Basilica cathedral of Saint-Denis (February 2020)


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Located in the town of Saint-Denis, north of Paris, this basilica cathedral is best known as both the birthplace of Gothic art and the necropolis of the kings of France.


It was built in the 5th century as an abbey church. In the 7th century, Dagobert (King of the Franks) ordered the transfer of the relics of Saint Denis (a Bishop of Paris who died in 250) to the church. Pepin le Bref was crown King of the Franks in this church in the mid-8th century. In the 12th century the head of the abbey, Abbot Suger, transformed the church into what is considered to be the first Gothic building. In the 13th century, under King Louis IX of France (Saint Louis), the nave was deeply modified and the church became the de-facto French royal necropolis. Restored in the 19th century, the church was raised to the rank of cathedral in 1966.


It is the final resting place of most of the kings and queens of France (42 kings, 32 queens, 63 princes and princesses, and 10 great servants to the monarchy). The first king to be buried here was Dagobert I (603-639); the last was Louis XVIII (1755-1824), the last king of France.



The interior of the cathedral is magnificent, especially the Rayonnant Gothic choir and its canopy of stained glass windows. The ″gisants″, the lifelike carved recumbent effigies of kings and queens, sculpted with open eyes, and other tombs provide a deeply poignant overview of 1200 years of French history.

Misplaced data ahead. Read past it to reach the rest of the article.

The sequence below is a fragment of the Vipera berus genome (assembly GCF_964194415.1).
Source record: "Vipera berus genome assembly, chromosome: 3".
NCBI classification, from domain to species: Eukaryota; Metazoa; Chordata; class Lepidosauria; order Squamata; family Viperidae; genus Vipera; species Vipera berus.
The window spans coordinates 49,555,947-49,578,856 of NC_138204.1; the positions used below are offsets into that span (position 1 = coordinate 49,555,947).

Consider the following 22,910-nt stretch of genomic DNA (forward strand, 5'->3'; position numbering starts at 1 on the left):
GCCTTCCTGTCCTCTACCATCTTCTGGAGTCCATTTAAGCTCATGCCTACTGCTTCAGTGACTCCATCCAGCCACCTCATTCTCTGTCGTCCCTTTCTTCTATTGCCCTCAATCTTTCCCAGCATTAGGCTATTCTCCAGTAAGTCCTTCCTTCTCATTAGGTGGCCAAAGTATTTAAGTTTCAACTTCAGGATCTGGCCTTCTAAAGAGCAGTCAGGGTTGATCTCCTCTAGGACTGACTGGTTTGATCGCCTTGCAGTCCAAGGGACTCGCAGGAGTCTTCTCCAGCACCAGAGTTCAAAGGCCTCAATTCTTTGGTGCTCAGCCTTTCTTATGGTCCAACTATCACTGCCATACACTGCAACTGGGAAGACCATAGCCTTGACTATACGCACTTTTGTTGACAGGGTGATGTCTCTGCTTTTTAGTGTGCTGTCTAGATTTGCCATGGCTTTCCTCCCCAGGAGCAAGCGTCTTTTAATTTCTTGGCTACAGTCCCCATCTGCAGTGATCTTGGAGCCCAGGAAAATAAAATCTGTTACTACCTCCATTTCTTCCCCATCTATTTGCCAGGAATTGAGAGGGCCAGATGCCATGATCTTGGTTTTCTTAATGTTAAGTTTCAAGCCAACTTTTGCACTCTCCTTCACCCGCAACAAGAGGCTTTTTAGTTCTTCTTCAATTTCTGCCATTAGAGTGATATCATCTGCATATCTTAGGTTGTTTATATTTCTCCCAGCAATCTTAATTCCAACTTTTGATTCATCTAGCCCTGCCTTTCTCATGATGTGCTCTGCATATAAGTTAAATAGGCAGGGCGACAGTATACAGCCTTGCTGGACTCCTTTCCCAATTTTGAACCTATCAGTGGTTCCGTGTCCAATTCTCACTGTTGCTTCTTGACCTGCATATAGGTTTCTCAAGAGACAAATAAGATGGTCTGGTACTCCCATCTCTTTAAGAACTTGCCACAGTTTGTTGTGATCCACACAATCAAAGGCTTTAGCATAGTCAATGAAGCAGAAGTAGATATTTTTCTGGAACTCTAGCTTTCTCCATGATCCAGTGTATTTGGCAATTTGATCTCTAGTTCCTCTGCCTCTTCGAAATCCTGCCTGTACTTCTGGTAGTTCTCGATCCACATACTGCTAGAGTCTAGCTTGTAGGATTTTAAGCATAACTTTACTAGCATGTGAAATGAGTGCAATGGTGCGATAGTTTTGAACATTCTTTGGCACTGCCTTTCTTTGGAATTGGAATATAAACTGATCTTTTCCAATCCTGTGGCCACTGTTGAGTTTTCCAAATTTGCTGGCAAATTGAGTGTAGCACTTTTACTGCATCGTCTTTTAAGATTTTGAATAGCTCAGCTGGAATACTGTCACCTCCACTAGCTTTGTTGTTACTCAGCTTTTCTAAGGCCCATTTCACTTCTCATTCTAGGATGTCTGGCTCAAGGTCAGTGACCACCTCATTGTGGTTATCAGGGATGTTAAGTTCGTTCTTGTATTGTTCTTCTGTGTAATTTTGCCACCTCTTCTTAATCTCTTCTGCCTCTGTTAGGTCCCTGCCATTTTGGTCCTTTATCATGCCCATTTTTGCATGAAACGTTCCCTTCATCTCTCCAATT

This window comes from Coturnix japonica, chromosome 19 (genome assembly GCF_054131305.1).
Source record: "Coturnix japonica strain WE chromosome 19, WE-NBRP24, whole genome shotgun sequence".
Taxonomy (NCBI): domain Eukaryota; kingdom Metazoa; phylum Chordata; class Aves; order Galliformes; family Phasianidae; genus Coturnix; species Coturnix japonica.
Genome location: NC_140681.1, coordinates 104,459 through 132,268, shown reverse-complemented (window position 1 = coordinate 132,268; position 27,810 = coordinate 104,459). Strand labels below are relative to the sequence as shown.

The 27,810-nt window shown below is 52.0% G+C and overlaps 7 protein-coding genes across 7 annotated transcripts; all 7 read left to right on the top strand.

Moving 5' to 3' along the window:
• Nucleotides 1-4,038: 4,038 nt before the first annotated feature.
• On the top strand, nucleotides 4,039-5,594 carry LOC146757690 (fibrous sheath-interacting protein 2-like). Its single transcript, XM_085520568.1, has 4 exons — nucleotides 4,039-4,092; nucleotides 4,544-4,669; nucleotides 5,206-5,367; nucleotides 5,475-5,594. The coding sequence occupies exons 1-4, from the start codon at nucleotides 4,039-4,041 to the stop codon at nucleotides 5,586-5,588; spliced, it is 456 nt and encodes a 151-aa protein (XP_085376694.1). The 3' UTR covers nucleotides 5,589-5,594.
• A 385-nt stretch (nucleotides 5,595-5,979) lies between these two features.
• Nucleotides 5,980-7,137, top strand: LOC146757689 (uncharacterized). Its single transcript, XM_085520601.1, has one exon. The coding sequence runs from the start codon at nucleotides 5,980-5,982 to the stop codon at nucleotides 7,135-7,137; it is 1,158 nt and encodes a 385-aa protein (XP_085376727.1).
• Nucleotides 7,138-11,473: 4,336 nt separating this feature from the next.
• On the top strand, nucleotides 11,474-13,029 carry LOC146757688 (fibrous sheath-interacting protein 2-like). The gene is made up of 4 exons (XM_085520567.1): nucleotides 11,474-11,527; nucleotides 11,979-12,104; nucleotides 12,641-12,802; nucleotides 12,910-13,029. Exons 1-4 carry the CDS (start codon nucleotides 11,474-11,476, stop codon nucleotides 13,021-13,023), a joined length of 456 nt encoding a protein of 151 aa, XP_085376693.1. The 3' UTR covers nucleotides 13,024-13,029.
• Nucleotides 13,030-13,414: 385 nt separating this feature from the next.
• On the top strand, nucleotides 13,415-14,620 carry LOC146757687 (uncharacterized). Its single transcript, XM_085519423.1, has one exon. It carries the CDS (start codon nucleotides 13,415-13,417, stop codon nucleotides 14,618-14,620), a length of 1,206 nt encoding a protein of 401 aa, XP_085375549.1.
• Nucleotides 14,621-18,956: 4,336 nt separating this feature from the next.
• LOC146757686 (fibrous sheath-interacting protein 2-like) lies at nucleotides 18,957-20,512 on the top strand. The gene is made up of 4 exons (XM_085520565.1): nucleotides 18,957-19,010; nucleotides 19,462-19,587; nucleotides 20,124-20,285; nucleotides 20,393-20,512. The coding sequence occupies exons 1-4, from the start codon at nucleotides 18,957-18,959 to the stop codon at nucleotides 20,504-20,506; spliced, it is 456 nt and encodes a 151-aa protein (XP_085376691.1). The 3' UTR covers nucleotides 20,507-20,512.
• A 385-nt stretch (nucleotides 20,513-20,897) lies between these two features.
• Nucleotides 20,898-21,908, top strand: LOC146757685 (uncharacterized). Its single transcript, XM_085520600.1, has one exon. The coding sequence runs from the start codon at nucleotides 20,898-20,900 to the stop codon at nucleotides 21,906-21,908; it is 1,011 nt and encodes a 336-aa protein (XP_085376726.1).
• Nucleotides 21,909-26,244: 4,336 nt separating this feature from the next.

Left: west facade. Right: tympanum of the central portal of the west facade.




Tympanum of the left portal of the west facade.



North side of the church.




The grandiose nave.





Left: other view of the nave. Right: north transept seen from the exit of the crypt.




North side of the nave (left) and choir (right) seen from the south transept.




The rose of the north transept. The medieval stained glasses of the two roses (north and south transepts) were destroyed during the French Revolution. The new ones were created in the 19th century.



The spectacular canopy of stained glass windows around the choir. A few date from Abbot Suger, who remodeled the church in the 12th century.





Medieval gisants.







Left: tomb of King Dagobert. This intricate tomb was erected in the 13th century above the place where Dagobert had been buried in 639, next to the relics of Saint Denis. At the base of the tomb, the gisant of Dagobert lies on his left side looking toward the tomb of Saint Denis. The two statues standing next to the gisant depict Dagobert′s wife Nanthilde (on the left) and his son Clovis II (on the right).

Right: ″priants″ (funeral statues representing praying people) of Louis XVI and Marie-Antoinette. They were commissioned by Louis XVIII to celebrate the transfer of the king′s and queen′s remains to Saint-Denis and completed in 1830.




Portions of tablets marking the ossuary of kings and queens from the 7th to 10th centuries in the crypt below the choir. The second column from the right in each tablet indicates the birth date and the rightmost column the age at death.




Vault containing the remains of Louis XVI, Marie-Antoinette, and Louis XVIII, in the crypt. The latter, the last king of France, was buried here in 1824.




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